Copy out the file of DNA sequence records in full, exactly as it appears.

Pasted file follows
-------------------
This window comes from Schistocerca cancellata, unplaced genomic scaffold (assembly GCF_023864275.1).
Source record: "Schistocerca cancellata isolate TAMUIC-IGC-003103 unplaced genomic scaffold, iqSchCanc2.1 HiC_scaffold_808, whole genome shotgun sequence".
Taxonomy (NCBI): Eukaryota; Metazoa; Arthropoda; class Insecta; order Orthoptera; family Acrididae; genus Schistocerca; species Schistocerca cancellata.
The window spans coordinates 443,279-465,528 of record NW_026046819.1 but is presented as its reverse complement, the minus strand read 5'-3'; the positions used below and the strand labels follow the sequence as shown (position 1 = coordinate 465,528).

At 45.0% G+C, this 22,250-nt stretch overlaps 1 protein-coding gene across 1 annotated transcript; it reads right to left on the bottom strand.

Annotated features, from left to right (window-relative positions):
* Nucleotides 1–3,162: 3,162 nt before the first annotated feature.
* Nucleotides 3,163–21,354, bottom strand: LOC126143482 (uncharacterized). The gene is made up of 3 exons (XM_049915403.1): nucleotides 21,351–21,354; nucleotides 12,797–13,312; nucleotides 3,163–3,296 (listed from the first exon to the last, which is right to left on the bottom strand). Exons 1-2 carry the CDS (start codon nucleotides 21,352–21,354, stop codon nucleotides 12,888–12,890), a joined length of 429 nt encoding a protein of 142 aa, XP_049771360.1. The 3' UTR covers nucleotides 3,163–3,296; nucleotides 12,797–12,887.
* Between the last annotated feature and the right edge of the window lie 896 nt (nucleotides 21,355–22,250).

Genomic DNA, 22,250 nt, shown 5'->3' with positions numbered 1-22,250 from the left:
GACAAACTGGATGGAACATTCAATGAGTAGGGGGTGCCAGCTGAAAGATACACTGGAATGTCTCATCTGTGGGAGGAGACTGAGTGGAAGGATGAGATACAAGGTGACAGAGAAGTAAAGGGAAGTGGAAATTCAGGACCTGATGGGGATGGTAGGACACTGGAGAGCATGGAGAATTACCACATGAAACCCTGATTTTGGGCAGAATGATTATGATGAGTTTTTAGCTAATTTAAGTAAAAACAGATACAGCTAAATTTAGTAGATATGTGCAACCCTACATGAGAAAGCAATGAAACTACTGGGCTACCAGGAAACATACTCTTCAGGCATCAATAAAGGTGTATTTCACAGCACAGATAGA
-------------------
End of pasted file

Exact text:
This window comes from Schistocerca cancellata, unplaced genomic scaffold (assembly GCF_023864275.1).
Source record: "Schistocerca cancellata isolate TAMUIC-IGC-003103 unplaced genomic scaffold, iqSchCanc2.1 HiC_scaffold_808, whole genome shotgun sequence".
Taxonomy (NCBI): Eukaryota; Metazoa; Arthropoda; class Insecta; order Orthoptera; family Acrididae; genus Schistocerca; species Schistocerca cancellata.
The window spans coordinates 443,279-465,528 of record NW_026046819.1 but is presented as its reverse complement, the minus strand read 5'-3'; the positions used below and the strand labels follow the sequence as shown (position 1 = coordinate 465,528).

At 45.0% G+C, this 22,250-nt stretch overlaps 1 protein-coding gene across 1 annotated transcript; it reads right to left on the bottom strand.

Annotated features, from left to right (window-relative positions):
* Nucleotides 1–3,162: 3,162 nt before the first annotated feature.
* Nucleotides 3,163–21,354, bottom strand: LOC126143482 (uncharacterized). The gene is made up of 3 exons (XM_049915403.1): nucleotides 21,351–21,354; nucleotides 12,797–13,312; nucleotides 3,163–3,296 (listed from the first exon to the last, which is right to left on the bottom strand). Exons 1-2 carry the CDS (start codon nucleotides 21,352–21,354, stop codon nucleotides 12,888–12,890), a joined length of 429 nt encoding a protein of 142 aa, XP_049771360.1. The 3' UTR covers nucleotides 3,163–3,296; nucleotides 12,797–12,887.
* Between the last annotated feature and the right edge of the window lie 896 nt (nucleotides 21,355–22,250).

Genomic DNA, 22,250 nt, shown 5'->3' with positions numbered 1-22,250 from the left:
GACAAACTGGATGGAACATTCAATGAGTAGGGGGTGCCAGCTGAAAGATACACTGGAATGTCTCATCTGTGGGAGGAGACTGAGTGGAAGGATGAGATACAAGGTGACAGAGAAGTAAAGGGAAGTGGAAATTCAGGACCTGATGGGGATGGTAGGACACTGGAGAGCATGGAGAATTACCACATGAAACCCTGATTTTGGGCAGAATGATTATGATGAGTTTTTAGCTAATTTAAGTAAAAACAGATACAGCTAAATTTAGTAGATATGTGCAACCCTACATGAGAAAGCAATGAAACTACTGGGCTACCAGGAAACATACTCTTCAGGCATCAATAAAGGTGTATTTCACAGCACAGATAGA